The class II BF-37°C-2D22-NGC structure may represent a structure trapped at an intermediate stage of expansion at 37°C. Previous cryo-EM studies of the uncomplexed 37°C DENV2(NGC) sample showed four stages of structural change (9), of which only stage 1 and 3 structures were interpreted. The first stage is similar to the unexpanded structure. The third stage showed that all dimers had moved to a higher radius. The A-C dimer rotated, whereas the B-B′ dimer dissociated from each other. Comparison of the class II BF-37°C-2D22-NGC structure with the DENV2 37°C stage 3 structure (Fig. 3B, ii) showed similar organization to that of the A-C dimers. The B-B′ dimer, on the other hand, seemed to be a transitional structure between the DENV2 NGC 37°C stage 1 and 3 structure, as it lay at a radius in between these two structures (Fig. 3B, i and ii).

The ~21 Å resolution class II AF-37°C-2D22-NGC cryo-EM map (Fig. 4, A and B, and fig. S10) showed clear Fab densities near the fivefold vertices and much weaker Fab densities near the threefold vertices. The E protein densities were sparse; therefore, the map was not interpreted. The positions of Fab density near the fivefold vertices was similar to those in the BF-37°C-2D22-NGC map, but not those near the threefold vertices. The Fab densities near the fivefold and threefold vertices probably represent those that are bound to each end of the A-C′ dimer. Neutralization profiles of BF-37°C-2D22-NGC and AF-37°C-2D22-NGC samples were similar (fig. S12B), suggesting that the poor Fab density near the threefold vertices may be due to local movement in the structure rather than low Fab occupancy.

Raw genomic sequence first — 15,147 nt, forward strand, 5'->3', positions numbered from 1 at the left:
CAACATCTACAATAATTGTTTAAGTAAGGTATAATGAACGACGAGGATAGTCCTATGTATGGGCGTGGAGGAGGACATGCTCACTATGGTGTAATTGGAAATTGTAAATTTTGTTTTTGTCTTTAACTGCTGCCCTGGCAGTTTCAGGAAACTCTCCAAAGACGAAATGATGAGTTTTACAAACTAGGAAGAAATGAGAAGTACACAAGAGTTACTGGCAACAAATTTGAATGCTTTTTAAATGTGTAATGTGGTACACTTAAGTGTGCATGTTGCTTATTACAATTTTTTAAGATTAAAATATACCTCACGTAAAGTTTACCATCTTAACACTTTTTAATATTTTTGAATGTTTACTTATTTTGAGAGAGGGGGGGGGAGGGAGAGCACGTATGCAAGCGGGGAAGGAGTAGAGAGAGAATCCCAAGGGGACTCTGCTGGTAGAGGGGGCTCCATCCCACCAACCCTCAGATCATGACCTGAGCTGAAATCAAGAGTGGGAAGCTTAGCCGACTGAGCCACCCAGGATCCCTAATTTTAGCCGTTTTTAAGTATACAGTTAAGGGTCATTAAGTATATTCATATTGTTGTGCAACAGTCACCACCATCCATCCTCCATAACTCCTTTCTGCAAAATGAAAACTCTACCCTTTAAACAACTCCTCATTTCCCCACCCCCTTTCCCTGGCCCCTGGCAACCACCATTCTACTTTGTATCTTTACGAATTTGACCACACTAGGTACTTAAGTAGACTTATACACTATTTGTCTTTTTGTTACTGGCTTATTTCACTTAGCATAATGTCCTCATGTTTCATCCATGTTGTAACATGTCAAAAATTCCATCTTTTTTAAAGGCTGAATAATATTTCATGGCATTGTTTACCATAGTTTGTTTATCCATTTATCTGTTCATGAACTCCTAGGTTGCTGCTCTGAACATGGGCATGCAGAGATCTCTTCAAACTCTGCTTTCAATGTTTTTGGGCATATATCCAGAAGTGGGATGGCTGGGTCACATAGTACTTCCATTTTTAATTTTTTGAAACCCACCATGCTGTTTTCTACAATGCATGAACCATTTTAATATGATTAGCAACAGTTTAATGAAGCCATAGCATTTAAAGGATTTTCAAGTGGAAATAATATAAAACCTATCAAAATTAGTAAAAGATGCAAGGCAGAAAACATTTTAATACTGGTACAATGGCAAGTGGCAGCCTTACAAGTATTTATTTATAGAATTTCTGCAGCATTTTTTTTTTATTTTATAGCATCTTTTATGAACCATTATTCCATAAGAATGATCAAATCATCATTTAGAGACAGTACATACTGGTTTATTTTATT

Fig. 4 The cryo-EM map of AF-37°C-2D22-NGC.

(A) Surface of the cryo-EM map and (B) its central cross section. Fabs bound near the five- and threefold vertices are indicated by black and white arrows, respectively.

DENV fusion in endosomes requires E protein dimers to disassociate and then reassociate into trimeric structures. Fab 2D22 locks both ends of all dimers on DENV2(PVP94/07), thereby preventing E protein reorganization. In the BF-37°C-2D22-NGC and AF-37°C-2D22-NGC samples, only two-thirds of the dimers on the virus surface are locked. The remaining free dimer in each raft is probably unable to form trimers. Indeed, HMAb 2D22 effectively neutralized DENV2 strains PVP94/07 and NGC, even though the latter bound one-third fewer antibody molecules (fig. S12A).